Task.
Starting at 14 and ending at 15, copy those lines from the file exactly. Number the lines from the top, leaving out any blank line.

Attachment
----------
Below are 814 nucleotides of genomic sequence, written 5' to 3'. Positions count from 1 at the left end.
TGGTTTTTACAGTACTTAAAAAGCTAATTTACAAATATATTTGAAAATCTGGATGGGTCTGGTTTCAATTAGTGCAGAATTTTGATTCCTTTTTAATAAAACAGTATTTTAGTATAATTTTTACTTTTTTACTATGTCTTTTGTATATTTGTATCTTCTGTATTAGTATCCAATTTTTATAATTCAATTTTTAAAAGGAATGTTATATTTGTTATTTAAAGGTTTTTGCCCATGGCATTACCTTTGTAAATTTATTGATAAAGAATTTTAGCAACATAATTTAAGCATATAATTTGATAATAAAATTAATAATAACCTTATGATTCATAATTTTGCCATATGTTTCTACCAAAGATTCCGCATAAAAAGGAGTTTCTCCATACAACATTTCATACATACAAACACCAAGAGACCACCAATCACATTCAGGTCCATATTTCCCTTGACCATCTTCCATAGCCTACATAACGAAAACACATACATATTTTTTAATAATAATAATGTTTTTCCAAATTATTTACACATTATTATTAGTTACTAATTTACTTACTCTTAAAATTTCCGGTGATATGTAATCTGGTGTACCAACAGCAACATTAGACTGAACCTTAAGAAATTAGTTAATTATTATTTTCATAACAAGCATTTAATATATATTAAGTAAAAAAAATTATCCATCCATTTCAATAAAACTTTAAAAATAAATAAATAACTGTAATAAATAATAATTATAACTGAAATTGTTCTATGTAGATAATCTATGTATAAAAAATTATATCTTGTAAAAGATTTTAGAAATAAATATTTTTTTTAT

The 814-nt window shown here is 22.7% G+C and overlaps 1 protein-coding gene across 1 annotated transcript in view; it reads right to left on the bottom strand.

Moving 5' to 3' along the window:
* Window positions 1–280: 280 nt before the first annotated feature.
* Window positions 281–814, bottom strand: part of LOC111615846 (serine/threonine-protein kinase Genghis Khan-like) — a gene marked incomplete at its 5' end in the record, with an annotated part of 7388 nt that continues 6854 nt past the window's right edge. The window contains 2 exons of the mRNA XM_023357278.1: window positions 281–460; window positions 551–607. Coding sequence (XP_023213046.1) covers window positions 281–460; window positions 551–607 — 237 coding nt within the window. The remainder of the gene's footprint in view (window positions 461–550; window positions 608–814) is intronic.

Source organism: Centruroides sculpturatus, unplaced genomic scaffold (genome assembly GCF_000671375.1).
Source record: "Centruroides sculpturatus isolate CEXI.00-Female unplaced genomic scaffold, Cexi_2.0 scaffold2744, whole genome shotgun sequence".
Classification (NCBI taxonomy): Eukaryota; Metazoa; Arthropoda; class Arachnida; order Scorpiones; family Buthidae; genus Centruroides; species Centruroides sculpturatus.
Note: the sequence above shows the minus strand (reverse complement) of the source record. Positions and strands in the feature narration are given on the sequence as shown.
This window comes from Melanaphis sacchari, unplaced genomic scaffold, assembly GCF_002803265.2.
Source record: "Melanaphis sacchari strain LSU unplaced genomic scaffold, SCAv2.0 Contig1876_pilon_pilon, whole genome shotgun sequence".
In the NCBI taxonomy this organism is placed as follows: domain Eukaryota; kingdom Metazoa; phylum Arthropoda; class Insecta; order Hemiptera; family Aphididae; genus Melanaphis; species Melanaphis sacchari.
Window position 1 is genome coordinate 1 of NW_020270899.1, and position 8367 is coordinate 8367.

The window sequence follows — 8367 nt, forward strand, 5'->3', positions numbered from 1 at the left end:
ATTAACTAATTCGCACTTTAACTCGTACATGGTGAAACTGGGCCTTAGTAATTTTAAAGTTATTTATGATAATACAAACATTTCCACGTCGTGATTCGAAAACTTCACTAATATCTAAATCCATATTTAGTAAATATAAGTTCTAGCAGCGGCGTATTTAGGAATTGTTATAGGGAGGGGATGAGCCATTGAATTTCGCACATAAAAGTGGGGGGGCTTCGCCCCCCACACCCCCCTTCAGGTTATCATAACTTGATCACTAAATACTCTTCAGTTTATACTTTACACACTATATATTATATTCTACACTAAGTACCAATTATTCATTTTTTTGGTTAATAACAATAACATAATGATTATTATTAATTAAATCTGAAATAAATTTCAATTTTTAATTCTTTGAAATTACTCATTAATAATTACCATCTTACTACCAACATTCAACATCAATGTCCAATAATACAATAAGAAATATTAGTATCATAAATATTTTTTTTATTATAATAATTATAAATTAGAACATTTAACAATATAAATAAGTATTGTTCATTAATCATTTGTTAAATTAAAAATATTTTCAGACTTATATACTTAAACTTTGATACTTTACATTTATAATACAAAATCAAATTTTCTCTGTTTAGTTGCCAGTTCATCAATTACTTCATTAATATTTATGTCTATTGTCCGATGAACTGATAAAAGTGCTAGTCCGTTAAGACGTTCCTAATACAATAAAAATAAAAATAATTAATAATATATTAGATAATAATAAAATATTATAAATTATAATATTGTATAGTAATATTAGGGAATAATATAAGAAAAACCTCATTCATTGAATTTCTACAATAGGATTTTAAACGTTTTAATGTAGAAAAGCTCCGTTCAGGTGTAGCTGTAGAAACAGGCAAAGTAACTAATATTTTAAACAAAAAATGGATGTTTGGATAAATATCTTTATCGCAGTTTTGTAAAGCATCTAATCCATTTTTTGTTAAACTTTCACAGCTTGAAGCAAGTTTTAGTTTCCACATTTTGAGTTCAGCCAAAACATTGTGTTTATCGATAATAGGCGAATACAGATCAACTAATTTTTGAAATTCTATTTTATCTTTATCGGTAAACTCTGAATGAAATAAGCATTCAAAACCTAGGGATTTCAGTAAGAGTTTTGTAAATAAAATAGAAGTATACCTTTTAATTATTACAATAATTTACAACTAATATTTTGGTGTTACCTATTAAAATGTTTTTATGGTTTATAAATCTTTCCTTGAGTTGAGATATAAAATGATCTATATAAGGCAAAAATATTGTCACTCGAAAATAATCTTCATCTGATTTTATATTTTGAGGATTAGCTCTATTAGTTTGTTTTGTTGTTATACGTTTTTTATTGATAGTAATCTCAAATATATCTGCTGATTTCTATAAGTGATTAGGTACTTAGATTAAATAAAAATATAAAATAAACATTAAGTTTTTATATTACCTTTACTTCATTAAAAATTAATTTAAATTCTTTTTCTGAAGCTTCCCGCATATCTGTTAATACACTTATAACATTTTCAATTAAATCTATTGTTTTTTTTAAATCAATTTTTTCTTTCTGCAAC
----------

Window position 1 is genome coordinate 1 of NW_020270899.1, and position 8367 is coordinate 8367.

The window sequence follows — 8367 nt, forward strand, 5'->3', positions numbered from 1 at the left end: